Another Holiday season came and went for our town and the shopping “purge” safely behind us. I’ll have to admit that doing my own holiday shopping without having to set foot in a car or navigate the gridlock because of our proximity to retail makes it bearable.
But with Black Friday comes another tradition that may not get the same exposure: The Annual Bay Street protest by Native American Tribes. Every year, dozens of Ohlone descendants and supporters gather at the Shellmound Memorial Park to protest what they consider desecration of a former burial site.
Every year the crowds get thinner though, those voices get quieter. The 2005 Documentary “Shellmound” by UC Berkeley Graduate School of Journalism Alum Andres Cediel sought to expose the truth behind the Bay Street development project by examining “the decisions made during the toxic cleanup, excavation and construction of the Bay Street mall through the eyes of the city of Emeryville, the developer, the archaeologists, and the native Californians who worked on the site.”
First off (so as to not sound like a hypocrite) I frequent Bay Street. I go to the movies, buy gadgets, dine on occasion. I guess I’ve accepted what Emeryville has become … but I’m not in denial of what it was.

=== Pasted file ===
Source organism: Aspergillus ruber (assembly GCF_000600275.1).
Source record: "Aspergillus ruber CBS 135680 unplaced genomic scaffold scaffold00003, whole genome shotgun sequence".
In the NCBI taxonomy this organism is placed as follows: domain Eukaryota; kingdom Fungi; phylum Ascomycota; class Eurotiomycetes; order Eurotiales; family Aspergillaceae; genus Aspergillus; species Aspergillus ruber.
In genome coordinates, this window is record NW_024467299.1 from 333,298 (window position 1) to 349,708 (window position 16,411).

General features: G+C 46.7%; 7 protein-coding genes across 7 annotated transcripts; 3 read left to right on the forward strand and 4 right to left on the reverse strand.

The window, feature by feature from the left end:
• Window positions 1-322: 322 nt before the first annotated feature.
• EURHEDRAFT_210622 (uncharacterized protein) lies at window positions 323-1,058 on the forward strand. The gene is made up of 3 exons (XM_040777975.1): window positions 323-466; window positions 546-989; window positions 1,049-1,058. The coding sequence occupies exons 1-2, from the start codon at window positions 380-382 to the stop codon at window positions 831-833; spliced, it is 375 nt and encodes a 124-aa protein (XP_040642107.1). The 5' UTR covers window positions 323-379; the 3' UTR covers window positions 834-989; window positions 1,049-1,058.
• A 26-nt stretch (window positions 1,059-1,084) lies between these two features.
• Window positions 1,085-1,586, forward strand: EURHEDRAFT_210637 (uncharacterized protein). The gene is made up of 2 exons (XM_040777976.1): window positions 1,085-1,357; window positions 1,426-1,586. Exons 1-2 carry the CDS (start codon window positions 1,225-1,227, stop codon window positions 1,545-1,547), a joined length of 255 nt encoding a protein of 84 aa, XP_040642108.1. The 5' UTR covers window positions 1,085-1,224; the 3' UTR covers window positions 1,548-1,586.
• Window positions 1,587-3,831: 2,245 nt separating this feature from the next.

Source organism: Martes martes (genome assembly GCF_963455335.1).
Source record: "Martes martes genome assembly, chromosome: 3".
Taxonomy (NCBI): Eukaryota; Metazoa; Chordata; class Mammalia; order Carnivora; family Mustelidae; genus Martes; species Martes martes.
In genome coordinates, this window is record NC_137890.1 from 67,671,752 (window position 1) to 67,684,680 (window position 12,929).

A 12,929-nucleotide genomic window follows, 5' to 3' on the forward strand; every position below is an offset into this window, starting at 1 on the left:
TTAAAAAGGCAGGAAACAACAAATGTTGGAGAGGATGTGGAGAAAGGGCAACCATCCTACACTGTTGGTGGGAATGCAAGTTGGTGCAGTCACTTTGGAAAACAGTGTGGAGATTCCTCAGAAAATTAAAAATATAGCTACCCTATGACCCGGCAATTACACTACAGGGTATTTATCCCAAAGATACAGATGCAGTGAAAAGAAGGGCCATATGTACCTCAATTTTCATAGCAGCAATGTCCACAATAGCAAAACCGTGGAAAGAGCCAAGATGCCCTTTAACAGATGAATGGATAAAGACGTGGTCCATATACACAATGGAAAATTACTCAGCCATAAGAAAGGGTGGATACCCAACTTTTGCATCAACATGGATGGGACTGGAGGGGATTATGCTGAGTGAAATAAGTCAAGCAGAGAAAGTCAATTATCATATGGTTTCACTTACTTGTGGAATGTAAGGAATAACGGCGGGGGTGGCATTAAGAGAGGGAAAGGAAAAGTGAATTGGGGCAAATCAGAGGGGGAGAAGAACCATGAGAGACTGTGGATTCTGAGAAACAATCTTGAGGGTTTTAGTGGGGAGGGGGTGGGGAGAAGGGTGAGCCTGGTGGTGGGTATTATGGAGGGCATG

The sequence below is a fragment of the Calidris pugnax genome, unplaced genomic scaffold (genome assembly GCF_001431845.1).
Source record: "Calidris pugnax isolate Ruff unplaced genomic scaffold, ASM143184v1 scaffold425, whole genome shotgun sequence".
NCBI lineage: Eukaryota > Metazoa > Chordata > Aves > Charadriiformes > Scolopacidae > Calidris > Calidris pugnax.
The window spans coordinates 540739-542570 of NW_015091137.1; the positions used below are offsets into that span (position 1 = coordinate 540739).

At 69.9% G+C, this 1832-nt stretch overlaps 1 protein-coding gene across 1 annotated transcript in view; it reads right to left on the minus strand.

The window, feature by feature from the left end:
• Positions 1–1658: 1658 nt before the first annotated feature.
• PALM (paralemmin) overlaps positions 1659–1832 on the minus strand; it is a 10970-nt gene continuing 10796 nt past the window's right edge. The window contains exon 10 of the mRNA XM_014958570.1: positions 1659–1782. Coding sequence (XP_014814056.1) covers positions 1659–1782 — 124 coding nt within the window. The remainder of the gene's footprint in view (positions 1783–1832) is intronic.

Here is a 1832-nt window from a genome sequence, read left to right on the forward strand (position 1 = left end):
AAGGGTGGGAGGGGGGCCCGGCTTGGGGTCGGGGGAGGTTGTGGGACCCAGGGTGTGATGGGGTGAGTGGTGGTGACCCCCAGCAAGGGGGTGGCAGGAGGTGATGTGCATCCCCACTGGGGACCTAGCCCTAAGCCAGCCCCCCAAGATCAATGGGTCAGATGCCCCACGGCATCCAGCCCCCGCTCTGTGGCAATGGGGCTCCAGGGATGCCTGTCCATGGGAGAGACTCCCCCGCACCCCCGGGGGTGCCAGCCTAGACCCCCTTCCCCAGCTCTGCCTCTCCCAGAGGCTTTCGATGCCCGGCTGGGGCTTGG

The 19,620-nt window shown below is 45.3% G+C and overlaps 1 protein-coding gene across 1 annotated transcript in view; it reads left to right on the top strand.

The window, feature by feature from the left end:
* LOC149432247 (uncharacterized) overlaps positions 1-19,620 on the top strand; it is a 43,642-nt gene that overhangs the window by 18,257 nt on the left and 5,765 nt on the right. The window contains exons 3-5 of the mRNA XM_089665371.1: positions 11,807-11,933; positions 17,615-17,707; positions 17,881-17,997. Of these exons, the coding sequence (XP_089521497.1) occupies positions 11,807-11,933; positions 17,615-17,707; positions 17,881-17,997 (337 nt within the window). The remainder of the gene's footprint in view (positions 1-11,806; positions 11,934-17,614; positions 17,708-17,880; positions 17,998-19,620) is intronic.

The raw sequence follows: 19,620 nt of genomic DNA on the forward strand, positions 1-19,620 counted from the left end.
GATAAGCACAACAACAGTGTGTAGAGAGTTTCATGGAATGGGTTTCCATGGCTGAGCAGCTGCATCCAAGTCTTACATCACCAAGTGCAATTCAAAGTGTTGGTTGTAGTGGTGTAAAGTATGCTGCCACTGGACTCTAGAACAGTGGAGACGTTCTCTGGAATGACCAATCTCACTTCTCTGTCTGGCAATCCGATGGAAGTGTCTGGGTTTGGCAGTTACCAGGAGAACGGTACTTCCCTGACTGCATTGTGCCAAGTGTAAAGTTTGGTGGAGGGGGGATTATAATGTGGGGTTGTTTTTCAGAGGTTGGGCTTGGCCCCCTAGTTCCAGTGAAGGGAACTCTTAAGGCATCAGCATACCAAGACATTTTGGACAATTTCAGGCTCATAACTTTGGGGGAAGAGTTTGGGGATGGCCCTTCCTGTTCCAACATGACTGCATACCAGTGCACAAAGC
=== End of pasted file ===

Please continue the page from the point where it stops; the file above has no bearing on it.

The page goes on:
Acknowledging its history is important to me as a Hispanic American with Indian Blood. I hope to catalog our city’s history through this news blog and even learn something about my own. We live in a region that has undergone several transitions. From City of Industry, to City of Vice to Commercial-Mecca. But before all this, Emeryville was home to the Muwekma Ohlone Nation.
The Ohlone Culture was established in these parts as far back as 400 AD. For thousands of years, the Ohlone people lived, fished and hunted along the shores of Temescal Creek where it flowed into San Francisco Bay. The Ohlone Shell mounds were a massive man-made “Mound” of shells, tools, bowls, animal bones and human burials created over the course of 2,500 years that rose 60 feet above ground and was as wide as a football field.
The mounds weren’t religious sites while in use but served as community cemeteries for the Ohlone population. The Ohlone abandoned the Shell Mound approximately 1400 BC and they lay dormant until encroached upon in the late 19th century for recreation, then finished off around 1924 to make room for industrial development. As The Lord of the Rings narration goes … History became legend. Legend became myth …
The Pigment plant, built in the 1920’s, was abandoned in the 1990’s leaving behind vats of toxic chemicals and polluted soil containing arsenic & acid. Emeryville’s redevelopment agency stepped in and stripped the ground of dirt “so toxic that anyone treading it had to wear a moon suit.” They then hired Madison Marquette to plan & develop the “Main Street Village” urban lifestyle center.
Today, the only remnants of these Shell Mounds that survived for 2,800 years are a Street Name and a memorial park that was built primarily as a goodwill/PR add-on to appease critiques of the project. Archaeologists and Ohlone tribe members were hired to oversee the remediation & construction of the site. $2 million was spent on archaeological work alone on what had been the largest of 400 Indian burial sites in Northern California.